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Look what I just got!


Worker 11811
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Okay... It's where I work. I still get to see them every day.

 

[image]http://thefurden.com/cpgfd/albums/userpics/10380/normal_image.jpg[/image] [image]http://thefurden.com/cpgfd/albums/userpics/10380/normal_image~0.jpg[/image]

 

I came to work this morning and saw the fox and kits on the front desk in the lobby. Everybody thinks they look great!

 

The coyote has been here for a while, now, but they make a great display together.

 

The place where I work is like a welcome center and an educational facility where we get lots of kids and school groups. The kids are always interested in the coyote. There is a full coyote pelt for people to touch. I often get it down for kids so they can pet it and look at it.

 

90% of the kids who see the pelt like touching it. They often comment on how soft and nice it feels.

We even get a few kids who put the pelt over their heads, get down on all fours and howl like a coyote. Moms and dads love to snap pictures with their camera phones!

 

It always makes me look forward to going to work in the mornings!

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That is an awesome display and your comments brought to mind one of my past experience's.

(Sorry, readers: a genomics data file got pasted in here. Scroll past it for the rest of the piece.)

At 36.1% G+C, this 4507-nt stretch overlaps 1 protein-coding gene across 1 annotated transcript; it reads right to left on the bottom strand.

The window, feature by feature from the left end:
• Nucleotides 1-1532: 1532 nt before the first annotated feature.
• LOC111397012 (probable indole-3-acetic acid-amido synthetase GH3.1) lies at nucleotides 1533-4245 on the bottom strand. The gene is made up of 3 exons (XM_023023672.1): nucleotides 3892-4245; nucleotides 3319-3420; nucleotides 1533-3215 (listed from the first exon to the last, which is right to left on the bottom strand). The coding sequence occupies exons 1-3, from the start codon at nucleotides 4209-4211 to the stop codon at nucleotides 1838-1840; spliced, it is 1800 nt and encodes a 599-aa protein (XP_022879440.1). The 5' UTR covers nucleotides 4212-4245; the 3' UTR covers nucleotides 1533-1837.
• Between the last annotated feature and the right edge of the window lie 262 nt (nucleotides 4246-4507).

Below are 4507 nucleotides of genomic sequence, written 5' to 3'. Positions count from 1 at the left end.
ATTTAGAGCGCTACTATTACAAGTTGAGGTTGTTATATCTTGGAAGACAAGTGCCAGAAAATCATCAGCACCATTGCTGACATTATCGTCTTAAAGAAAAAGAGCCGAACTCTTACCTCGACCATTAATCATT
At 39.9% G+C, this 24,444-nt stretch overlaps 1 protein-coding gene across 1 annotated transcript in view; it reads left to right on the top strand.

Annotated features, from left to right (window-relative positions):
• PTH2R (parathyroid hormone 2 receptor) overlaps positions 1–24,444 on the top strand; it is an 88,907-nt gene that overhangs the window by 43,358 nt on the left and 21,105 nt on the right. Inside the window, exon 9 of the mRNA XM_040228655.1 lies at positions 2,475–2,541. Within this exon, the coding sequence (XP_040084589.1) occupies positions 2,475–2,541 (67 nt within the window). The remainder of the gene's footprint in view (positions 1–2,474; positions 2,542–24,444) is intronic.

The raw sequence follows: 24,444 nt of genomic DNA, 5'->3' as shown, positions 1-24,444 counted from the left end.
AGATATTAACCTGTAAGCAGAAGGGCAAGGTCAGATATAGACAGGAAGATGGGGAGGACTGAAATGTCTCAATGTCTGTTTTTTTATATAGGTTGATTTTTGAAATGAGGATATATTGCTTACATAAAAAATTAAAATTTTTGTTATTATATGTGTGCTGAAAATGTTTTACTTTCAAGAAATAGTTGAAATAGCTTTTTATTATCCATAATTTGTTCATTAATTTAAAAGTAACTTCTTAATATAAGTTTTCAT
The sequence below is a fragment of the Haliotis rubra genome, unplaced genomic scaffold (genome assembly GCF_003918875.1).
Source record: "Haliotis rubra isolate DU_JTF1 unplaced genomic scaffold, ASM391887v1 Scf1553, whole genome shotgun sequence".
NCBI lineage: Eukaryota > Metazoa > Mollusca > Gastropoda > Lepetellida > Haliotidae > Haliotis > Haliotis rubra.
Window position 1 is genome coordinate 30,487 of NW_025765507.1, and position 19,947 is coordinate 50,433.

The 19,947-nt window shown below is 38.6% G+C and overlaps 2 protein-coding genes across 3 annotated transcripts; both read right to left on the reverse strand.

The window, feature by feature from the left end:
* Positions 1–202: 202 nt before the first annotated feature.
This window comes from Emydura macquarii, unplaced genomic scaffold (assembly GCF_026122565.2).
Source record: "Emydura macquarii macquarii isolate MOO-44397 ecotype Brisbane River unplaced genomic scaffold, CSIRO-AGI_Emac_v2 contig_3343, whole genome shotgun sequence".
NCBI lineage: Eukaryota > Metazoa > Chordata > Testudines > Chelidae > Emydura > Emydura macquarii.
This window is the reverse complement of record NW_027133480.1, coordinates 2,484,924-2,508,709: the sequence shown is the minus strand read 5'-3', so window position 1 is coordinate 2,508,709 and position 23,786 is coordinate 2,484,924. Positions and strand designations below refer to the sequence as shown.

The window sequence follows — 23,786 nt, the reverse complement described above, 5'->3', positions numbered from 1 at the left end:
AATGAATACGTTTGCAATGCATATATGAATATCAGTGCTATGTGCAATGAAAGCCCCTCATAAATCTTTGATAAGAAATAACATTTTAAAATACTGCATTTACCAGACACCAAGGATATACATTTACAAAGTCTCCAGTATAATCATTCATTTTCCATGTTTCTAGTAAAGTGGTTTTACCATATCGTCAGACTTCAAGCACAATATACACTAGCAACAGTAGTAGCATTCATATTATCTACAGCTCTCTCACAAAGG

I was involved with a fur store in Quebec City a few years ago. The owner had four furs that he placed in front of his store (rabbit, coyote, raccoon and a fox vest) every spring. School groups tour the city as part of their education each spring exploring their history.

 

You’re so right worker young people love to stop and fondle the different furs.

 

The owner always had a couple hundred rabbit pelts in stock for sale in the store; at a bargain price. What I found interesting is the fact that boys bought double the amount of pelts; compared to the girls. I could pretty well guess what was going to become of those pelts as they spent time picking out the color they wanted. Over the years as the young girls turned into women they became repeat customers buying expensive fur coats. Those four furs turned out to an excellent strategy for future sales.

 

Hopefully your display will teach children to appreciate fur for its true value; over plastic coats made from oil.

 

Thanks for the pictures.

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The place where I work is an "environmental education center." No, it's not a hangout for bunny-huggers. It's run by the state Department of Conservation and Natural Resources. I'm not one of the conservation officers but I talk to them every day at work.

 

When school groups come in there can be twenty or more kids looking at the coyote and the foxes trying to touch them. We can't have those expensive mounts getting all pawed up by kids. They have a couple of full pelts on the counter, in front of the coyote, to act as a decoy. We let the kids touch the pelts if they want.

 

Like I said, 90% of the kids go right for it.

 

When the Environmental Educators aren't around, I sometimes have to give a talk to groups of kids. When I show them the pelt, I hold it up and ask, "Did you know that coyotes have two kinds of fur?"

Then I show them the difference between the guard hair and the underfur. I tell them that the guard hair protects the coyote and keeps him clean. I tell them that the underfur is the insulation that keeps him warm.